Jon gave the audience some points on being a better speaker. His first point was to simply know your audience. This helps you to connect with someone through a message. Ask the host questions like what should you avoid in the speech, what is the audience going through, what are they excited about. These questions help formulate a better understanding of the audience, develops empathy with them and allows the audience to connect in a deeper way. His next tip was to play to your strengths. Simply write out your speech, then edit later. They are two different things and shouldn’t be done in unison. Using that template create main islands and bridges that connect those main ideas. Predict where there will be pushback from your audience on ideas and explain them in a way that they acknowledges their pushback but also challenges them. Be authentic in your talk. People, especially teenagers, can smell dishonest a mile aware and can be pretty unforgiving. When speaking, read the room and use tension through changing rhythms to tailor your talk to the audience. Practice until it is almost perfect and then make sure you enjoy the process, or the audience won’t either. A huge idea that Jon talked about was the speaking is a form of serving. That it is his goal to communicate an idea in such a way that it equips the leaders with something they can take way with them. That peoples response should be, “it was like you were reading my diary, you understood what I was going through.”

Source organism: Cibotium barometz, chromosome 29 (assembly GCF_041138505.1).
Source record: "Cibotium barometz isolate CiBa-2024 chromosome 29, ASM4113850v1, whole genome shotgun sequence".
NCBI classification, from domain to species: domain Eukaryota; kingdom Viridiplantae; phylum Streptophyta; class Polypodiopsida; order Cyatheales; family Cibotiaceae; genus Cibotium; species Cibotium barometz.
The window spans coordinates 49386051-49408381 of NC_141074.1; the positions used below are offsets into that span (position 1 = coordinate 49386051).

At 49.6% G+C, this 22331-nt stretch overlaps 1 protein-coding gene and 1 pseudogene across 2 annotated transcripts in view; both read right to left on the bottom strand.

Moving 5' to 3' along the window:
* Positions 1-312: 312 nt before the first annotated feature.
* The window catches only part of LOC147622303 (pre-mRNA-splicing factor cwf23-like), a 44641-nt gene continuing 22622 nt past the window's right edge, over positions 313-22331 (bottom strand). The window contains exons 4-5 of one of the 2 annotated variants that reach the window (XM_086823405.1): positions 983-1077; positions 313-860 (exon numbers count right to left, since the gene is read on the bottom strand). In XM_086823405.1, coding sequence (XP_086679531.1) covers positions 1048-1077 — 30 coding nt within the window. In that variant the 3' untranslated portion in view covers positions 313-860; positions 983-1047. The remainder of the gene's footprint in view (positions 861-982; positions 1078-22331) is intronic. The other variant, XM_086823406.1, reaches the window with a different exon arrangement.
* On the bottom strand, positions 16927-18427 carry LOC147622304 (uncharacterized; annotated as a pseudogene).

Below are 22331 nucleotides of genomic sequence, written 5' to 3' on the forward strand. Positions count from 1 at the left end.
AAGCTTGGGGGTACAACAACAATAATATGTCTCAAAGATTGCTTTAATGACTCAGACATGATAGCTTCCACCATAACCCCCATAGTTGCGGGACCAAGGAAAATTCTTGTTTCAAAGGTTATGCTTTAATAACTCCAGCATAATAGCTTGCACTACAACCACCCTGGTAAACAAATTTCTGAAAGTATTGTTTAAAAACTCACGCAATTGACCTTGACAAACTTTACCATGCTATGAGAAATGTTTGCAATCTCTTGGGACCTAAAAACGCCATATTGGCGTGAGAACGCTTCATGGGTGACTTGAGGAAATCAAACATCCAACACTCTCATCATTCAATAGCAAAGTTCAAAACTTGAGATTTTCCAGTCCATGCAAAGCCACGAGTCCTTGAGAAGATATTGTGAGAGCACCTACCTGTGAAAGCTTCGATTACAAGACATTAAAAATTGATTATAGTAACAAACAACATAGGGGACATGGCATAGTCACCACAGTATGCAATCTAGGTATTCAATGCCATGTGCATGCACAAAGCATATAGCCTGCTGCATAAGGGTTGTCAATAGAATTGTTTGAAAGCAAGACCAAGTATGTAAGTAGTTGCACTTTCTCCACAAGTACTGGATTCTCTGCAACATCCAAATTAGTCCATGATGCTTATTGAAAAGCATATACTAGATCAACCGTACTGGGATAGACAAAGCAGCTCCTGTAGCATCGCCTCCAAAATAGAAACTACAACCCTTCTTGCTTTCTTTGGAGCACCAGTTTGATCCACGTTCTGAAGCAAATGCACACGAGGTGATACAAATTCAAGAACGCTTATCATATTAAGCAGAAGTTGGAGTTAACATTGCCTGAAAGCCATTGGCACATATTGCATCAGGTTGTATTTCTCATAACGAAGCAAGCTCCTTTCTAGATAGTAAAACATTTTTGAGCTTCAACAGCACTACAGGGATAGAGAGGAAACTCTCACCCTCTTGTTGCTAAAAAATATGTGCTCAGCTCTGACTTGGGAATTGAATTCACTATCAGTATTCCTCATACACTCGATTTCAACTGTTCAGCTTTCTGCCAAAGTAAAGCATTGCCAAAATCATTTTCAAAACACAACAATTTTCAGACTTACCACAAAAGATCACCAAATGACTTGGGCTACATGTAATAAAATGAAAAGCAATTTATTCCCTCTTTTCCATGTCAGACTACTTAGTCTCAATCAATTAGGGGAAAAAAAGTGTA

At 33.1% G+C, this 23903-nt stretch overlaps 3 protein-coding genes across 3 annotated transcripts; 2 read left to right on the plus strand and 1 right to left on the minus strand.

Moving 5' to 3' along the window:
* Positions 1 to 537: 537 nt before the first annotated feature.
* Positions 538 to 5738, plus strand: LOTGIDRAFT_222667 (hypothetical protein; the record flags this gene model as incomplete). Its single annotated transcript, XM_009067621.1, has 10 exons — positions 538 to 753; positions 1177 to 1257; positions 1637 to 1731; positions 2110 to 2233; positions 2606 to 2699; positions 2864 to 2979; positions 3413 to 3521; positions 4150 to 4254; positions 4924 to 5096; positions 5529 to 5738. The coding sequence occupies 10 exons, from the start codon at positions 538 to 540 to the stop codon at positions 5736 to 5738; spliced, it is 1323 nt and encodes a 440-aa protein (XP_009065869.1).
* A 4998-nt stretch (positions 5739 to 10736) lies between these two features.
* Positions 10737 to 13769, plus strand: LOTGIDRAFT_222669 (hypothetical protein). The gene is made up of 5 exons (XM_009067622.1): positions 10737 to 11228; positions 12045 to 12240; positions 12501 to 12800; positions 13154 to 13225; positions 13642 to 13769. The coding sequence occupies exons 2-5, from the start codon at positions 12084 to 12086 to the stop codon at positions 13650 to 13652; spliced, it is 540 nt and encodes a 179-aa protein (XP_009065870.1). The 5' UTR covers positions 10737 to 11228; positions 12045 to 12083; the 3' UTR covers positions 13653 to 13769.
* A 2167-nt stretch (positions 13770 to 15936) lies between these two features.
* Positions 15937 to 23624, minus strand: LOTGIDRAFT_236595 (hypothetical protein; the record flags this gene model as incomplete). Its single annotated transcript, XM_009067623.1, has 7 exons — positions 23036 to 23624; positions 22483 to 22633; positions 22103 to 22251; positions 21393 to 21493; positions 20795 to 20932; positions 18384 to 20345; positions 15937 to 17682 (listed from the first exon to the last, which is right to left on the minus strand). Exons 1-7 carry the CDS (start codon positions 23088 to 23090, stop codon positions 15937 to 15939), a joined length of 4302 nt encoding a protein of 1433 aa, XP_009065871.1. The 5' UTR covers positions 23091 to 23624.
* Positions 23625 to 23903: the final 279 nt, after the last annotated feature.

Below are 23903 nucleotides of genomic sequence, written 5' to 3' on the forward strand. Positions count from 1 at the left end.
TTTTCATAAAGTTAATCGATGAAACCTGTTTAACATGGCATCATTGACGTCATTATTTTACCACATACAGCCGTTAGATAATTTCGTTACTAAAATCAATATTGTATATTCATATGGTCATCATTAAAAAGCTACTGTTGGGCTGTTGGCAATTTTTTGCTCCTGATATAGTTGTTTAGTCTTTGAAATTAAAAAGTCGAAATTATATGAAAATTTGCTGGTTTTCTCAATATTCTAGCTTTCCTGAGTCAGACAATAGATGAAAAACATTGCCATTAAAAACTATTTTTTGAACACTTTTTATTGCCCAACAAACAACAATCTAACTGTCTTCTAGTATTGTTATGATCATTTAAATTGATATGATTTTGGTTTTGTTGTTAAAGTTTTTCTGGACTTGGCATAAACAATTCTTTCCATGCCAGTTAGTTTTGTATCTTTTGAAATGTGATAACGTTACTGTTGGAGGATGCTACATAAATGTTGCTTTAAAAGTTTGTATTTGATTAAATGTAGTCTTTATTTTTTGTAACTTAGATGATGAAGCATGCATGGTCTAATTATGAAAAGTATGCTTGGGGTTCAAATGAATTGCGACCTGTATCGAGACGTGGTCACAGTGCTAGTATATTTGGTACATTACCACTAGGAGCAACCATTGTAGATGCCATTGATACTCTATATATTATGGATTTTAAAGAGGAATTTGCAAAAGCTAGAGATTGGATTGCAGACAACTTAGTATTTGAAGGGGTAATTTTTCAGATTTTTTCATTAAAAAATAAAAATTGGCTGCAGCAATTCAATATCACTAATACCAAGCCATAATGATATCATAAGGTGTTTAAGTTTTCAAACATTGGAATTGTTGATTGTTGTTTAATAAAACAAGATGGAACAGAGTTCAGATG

Jon has so much to give about being an effective communicator. He has a tone of great books out and is always on twitter @JonAcuff.

MainSession

Opening session saw some awesome speakers light up our world and get ready to start a party. Jon Acuff, Carlos Whittaker, Gerald Fadayomi, Danielle Strickland and Reggie Joiner all brought their voices. Ways to see our neighbors, to help parents, listen to students, see people in a fresh way and how to start a party. We are FOR OUR NEIGHBORS

Click the section headings for Notes on sessions and connect with Orange using the hashtag #OC17

#OC17 is HERE

I am sitting in the airport right now about to board for ATLANTA!!! I am super stoked to being going to Orange this year. The theme is “For Our Neighbors” and we are talking about what it looks like for churches to be bridges to the community and to engage the places that we go home to, where we work and where we play.

Head here to RSVP to check out the Livestream of the Conference

https://whatisorange.leadpages.co/oc17-rsvp/

I will be on social media through Misfit_Min on both Twitter and Instagram and will be blogging daily with what I was learning that day.

My good friends over at @YMSidekick and @tapounder are some great people to look at to keep updated

Follow the hashtag #OC17 to see what is going on throughout the conference

BONUS*

Every morning check out the podcast YMSidekick for a breakdown of the previous day! You’ll hear from me and my friends

 

 

Books!

books